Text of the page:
Five boys – Tommy, the outgoing leader; Alan, the writer; Rick, the tough guy; Donald, the sensitive kid; and Bernard, the outcast and weirdo – growing up in working-class Potter’s Cove, a small town in coastal Massachusetts, become an unlikely set of best friends. Life never goes as anyone plans, and Tommy’s untimely death at age fifteen shakes the boys; their lives are never the same after that. After high school, the survivors pursue separate paths, but they remain close. Now in their late 30s and unhappy with their own life choices, Alan, Donald, and Rick have to come to terms with Bernard’s recent suicide and the revelations about their friend that surface after his death. Bernard, as it turns out, seems to have been far more than he appeared. He wasn’t just an awkward loser who wore a toupee and sold cars. He had a dark side to him. Possibly a very, very dark side indeed. How deep that darkness went is what they have to discover. Was Bernard really the rapist, torturer, serial killer, and Satanist that some evidence suggests? Could they really have been this wrong about a guy they thought was a close friend for all these years? That’s what Alan, Rick, and Donald have to find out as their own lives unravel and the mutilated bodies of women start appearing.

The story is told in first-person by Alan Chance, the would-be intellectual and writer. Like the rest of the boys, Alan once thought he was destined for greatness. Instead, he’s now a washed-up writer who never published any of his work, but has instead been working as a security guard for most of his adult life in the same small town he grew up in. He thought he was marrying his one true love, but now even that relationship is damaged, perhaps beyond repair. His boyhood friends aren’t in much better shape: Rick is an ex-con with a bad temper who works as a bouncer, despite the fact that he’s entering middle age; Donald, never having come to terms with his sexual identity, has a dead-end office job and an alcohol problem; and Bernard is, well, dead by his own hand at the start of the novel.

There are elements of the supernatural – or at least things that seem supernatural – in THE BLEEDING SEASON, but Gifune treats them with subtlety and grace, leaving the reader uncertain as to the reality of the situation. That’s very much as it should be. There’s nothing heavy-handed about Gifune’s approach here. I should emphasize that this is a work of dark fiction – the protagonists are deeply flawed human beings, not to mention the troubled and seedy secondary characters they encounter – that descends into the depths of human depravity. But it’s also not the kind of horror novel you read if you’re looking for an action-packed thriller. It’s a slow burn, with reveals and twists that reward readers with patience. You have to be willing to let Gifune take you on the journey as he explores these characters and their pasts at his own pace. You won’t regret the trip, you just have to be willing to let the first half of the book unfold. It’s a fun ride.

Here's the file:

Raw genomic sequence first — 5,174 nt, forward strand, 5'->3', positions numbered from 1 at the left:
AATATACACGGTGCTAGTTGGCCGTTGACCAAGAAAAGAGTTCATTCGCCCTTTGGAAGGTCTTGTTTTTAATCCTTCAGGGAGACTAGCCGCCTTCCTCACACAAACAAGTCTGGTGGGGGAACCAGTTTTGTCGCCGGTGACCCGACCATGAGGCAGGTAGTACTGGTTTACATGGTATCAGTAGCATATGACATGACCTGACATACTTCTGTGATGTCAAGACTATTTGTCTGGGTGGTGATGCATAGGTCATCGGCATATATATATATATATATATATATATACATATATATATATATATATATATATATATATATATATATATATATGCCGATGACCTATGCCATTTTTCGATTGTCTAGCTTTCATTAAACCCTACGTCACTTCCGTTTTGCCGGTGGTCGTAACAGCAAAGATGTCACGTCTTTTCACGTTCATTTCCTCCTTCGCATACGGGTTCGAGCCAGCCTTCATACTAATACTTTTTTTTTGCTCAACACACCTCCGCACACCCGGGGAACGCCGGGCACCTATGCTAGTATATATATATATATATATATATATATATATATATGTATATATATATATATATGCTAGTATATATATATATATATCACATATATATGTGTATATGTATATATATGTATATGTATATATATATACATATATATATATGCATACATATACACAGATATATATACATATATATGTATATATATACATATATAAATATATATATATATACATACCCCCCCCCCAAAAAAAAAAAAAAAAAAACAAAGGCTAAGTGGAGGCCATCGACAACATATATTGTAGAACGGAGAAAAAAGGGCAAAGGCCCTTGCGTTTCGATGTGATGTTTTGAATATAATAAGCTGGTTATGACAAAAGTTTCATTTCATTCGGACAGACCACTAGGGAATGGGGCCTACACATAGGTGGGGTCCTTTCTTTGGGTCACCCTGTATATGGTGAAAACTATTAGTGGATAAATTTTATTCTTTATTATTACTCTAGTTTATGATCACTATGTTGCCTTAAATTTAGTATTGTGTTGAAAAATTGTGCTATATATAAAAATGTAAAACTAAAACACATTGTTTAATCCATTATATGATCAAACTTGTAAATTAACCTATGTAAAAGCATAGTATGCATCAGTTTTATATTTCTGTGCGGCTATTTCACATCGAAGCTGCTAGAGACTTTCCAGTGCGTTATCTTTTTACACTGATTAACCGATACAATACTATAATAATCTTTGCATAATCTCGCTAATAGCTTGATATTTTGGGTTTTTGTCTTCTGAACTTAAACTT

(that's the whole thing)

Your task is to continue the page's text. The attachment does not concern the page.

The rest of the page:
The negatives of THE BLEEDING SEASON are few: I don’t care for the title (blood doesn’t play an especially resonant role in the novel and Gifune doesn’t do enough with the season theme to warrant using it in the title) and probably just a little too much of the backstory is revealed in “data dumps” from the women Alan ends up querying during his investigation. But ultimately those are small complaints. This is a darn good book. Really, genuinely good. It’s the kind of book I haven’t encountered in a while, and it’s certainly strong enough that I plan to seek out more of Greg Gifune’s work on the strength of this one alone. Highly recommended.


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Review copyright © 2013 J. Andrew Byers

Book Review: Dead Light by Mike Pace

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dead-light-3dFirst-time novelist Mike Pace has turned in a high stakes horror thriller about a demonic light that begins terrorizing the inhabitants of a small southern Maryland town.

Cumberton, Maryland, is one of those quiet little college towns where nothing of any importance ever really happens. Sure, the local college kids might cause a few problems every now and then, but these kids attend Starr College, the flagship college of the Reverend Starr, a world-class televangelist, who virtually runs the town. In DEAD LIGHT, problems begin when an ancient box containing, well, some kind of demonic MacGuffin that manifests as a light and can bring about the end of the world, is accidentally exhumed by some horny college students at the local cemetery (is it ever a good idea to have sex in a cemetery?). What follows is a rash of suicides among college students, and very public, very messy ones at that. The local sheriff, Eston Booker, is under a lot of pressure to white-wash the whole affair, since it seems to reflect poorly on the college and Reverend Starr himself.

Booker quickly realizes there’s a lot more going on than just a couple of despondent college students. He’s assisted in his investigation by a tough-as-nails female detective from Baltimore named Tucchi, who is ordered to take a vacation and try (unsuccessfully, as it turns out) to relax. The pair certainly end up biting off more than they can chew when they’re forced to battle demons and stop what seems to be the imminent end of the world at the hands of Satan.